she pouts her lipspublished: 2011-05-10
She carries her silence within her, whispers as she tells us to bend forward, hands on the floor. One leg, then the next. Slowly, very slowly. At first my legs hurt, burn, pinch. And then, after a while, they soften. Because I have taken that time. Next, we stand on our toes in silence. The leather of my dancing shoes crack, audible proof that my feet are struggling to stay still.
The American girls walk in late. They do not rush, they are simply late. They sigh, take sips of their water, chew gum. They roll their eyes at each other when the teacher uses yet another half hour to explain how we are to move our hips side to side while stepping. It may look like a sway, but it isn’t a sway. The teacher keeps making a pinching gesture in front of her ribs. Hold everything tight right there. And her hands forms a neat little box around her torso. A contained hip movement, therefore, within the perimeters of flamenco. We are not to let go, we are to hold back. And meanwhile we are to keep our shoulders still, stretch only the sides of our torsos. Our heads are not to tilt inwards, the way we think flamenco dancers look like. No the movement is up, up from our heels to the back of our heads, creating space in our ribcages.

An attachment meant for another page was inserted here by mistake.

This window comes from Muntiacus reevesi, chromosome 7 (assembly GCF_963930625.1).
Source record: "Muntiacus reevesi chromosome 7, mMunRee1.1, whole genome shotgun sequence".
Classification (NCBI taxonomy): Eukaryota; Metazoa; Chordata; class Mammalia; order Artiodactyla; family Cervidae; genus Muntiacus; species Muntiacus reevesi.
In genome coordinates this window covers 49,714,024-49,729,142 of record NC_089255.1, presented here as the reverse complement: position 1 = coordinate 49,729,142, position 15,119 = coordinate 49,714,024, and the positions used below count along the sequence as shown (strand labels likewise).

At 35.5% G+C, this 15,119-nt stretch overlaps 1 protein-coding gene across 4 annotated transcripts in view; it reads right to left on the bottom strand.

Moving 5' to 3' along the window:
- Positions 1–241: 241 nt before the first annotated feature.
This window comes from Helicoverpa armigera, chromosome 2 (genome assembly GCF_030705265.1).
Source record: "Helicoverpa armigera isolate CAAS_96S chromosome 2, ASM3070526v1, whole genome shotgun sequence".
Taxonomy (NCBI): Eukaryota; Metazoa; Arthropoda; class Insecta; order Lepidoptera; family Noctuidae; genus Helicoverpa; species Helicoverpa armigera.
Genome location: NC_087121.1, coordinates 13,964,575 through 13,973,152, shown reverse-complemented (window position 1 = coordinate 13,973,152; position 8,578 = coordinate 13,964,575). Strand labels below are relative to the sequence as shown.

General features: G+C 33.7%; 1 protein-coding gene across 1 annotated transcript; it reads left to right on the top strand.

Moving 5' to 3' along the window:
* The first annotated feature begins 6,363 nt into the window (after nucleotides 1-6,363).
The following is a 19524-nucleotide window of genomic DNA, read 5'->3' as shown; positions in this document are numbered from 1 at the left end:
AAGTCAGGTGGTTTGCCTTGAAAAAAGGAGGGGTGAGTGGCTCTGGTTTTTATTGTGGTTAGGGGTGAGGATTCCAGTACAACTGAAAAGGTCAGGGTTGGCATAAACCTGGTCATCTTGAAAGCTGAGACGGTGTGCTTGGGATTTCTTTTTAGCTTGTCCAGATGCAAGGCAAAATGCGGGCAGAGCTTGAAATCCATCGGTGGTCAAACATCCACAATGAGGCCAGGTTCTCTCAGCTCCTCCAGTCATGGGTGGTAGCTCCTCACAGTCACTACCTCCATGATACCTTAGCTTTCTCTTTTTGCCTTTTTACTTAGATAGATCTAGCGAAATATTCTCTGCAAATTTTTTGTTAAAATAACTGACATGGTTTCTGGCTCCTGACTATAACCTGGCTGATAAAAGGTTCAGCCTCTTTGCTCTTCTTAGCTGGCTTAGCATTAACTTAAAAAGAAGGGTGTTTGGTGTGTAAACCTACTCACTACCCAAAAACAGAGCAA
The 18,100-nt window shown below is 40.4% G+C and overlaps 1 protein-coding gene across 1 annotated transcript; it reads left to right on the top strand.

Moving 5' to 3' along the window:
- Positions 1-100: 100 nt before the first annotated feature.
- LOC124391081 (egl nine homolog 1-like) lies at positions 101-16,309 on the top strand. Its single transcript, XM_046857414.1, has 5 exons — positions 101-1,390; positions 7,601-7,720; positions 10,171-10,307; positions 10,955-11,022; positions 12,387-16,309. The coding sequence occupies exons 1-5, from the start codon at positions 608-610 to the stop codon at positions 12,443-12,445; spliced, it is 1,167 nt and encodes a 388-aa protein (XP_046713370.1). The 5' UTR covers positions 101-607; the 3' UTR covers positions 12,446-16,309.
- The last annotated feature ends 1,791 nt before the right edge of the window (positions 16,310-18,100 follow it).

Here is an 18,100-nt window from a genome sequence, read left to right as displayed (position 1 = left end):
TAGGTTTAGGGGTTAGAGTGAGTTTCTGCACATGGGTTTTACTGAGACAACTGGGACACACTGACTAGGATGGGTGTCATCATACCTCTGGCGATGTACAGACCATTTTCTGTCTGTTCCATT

We are still talking about one single step. Just one step with one singular movement of the hips. In trying to get it right, my body has started aching all over.
One of the American girls leans against the wall, still chewing their gum. “I’m taking the advanced class tomorrow,” she whispers to me, “I mean this is soooooooo slow.”
I say, “I think this is really challenging.”
“Oh but no. It’s just like salsa!”
I can do salsa. I can’t do this.
It is now the American girl’s turn to move along the diagonals of the room, showing us the exercise. She sticks out her hips, her entire upper body sways along with it, her stomach is soft, her shoulders twist sensually, she pouts her lips.
“See?” she says to me, “easy peasy.”